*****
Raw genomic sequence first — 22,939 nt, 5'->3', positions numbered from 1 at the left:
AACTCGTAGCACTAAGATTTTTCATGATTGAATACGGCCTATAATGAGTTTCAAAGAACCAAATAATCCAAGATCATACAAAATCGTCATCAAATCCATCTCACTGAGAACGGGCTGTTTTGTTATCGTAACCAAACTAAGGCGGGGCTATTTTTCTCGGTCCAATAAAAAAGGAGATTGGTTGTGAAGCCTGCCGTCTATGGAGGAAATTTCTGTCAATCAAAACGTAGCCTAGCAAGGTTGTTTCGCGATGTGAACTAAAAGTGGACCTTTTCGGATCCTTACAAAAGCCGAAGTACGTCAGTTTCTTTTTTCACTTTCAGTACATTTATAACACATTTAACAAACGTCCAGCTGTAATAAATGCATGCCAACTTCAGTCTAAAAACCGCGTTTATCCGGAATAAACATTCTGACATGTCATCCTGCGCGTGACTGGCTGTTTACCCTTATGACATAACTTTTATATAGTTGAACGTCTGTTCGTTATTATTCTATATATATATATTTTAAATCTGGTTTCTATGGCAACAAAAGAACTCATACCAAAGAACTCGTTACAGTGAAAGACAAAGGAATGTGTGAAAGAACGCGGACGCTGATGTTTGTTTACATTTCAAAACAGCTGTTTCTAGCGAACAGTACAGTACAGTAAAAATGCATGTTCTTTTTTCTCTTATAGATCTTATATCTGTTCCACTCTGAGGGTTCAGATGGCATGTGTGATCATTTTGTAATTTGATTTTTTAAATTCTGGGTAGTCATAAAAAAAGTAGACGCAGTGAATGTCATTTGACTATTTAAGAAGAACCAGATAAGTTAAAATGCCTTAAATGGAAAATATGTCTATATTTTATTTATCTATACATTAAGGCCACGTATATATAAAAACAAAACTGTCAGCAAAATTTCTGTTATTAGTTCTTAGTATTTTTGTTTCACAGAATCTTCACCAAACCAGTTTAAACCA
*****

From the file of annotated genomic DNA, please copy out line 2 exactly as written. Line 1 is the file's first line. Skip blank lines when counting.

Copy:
AACTCGTAGCACTAAGATTTTTCATGATTGAATACGGCCTATAATGAGTTTCAAAGAACCAAATAATCCAAGATCATACAAAATCGTCATCAAATCCATCTCACTGAGAACGGGCTGTTTTGTTATCGTAACCAAACTAAGGCGGGGCTATTTTTCTCGGTCCAATAAAAAAGGAGATTGGTTGTGAAGCCTGCCGTCTATGGAGGAAATTTCTGTCAATCAAAACGTAGCCTAGCAAGGTTGTTTCGCGATGTGAACTAAAAGTGGACCTTTTCGGATCCTTACAAAAGCCGAAGTACGTCAGTTTCTTTTTTCACTTTCAGTACATTTATAACACATTTAACAAACGTCCAGCTGTAATAAATGCATGCCAACTTCAGTCTAAAAACCGCGTTTATCCGGAATAAACATTCTGACATGTCATCCTGCGCGTGACTGGCTGTTTACCCTTATGACATAACTTTTATATAGTTGAACGTCTGTTCGTTATTATTCTATATATATATATTTTAAATCTGGTTTCTATGGCAACAAAAGAACTCATACCAAAGAACTCGTTACAGTGAAAGACAAAGGAATGTGTGAAAGAACGCGGACGCTGATGTTTGTTTACATTTCAAAACAGCTGTTTCTAGCGAACAGTACAGTACAGTAAAAATGCATGTTCTTTTTTCTCTTATAGATCTTATATCTGTTCCACTCTGAGGGTTCAGATGGCATGTGTGATCATTTTGTAATTTGATTTTTTAAATTCTGGGTAGTCATAAAAAAAGTAGACGCAGTGAATGTCATTTGACTATTTAAGAAGAACCAGATAAGTTAAAATGCCTTAAATGGAAAATATGTCTATATTTTATTTATCTATACATTAAGGCCACGTATATATAAAAACAAAACTGTCAGCAAAATTTCTGTTATTAGTTCTTAGTATTTTTGTTTCACAGAATCTTCACCAAACCAGTTTAAACCA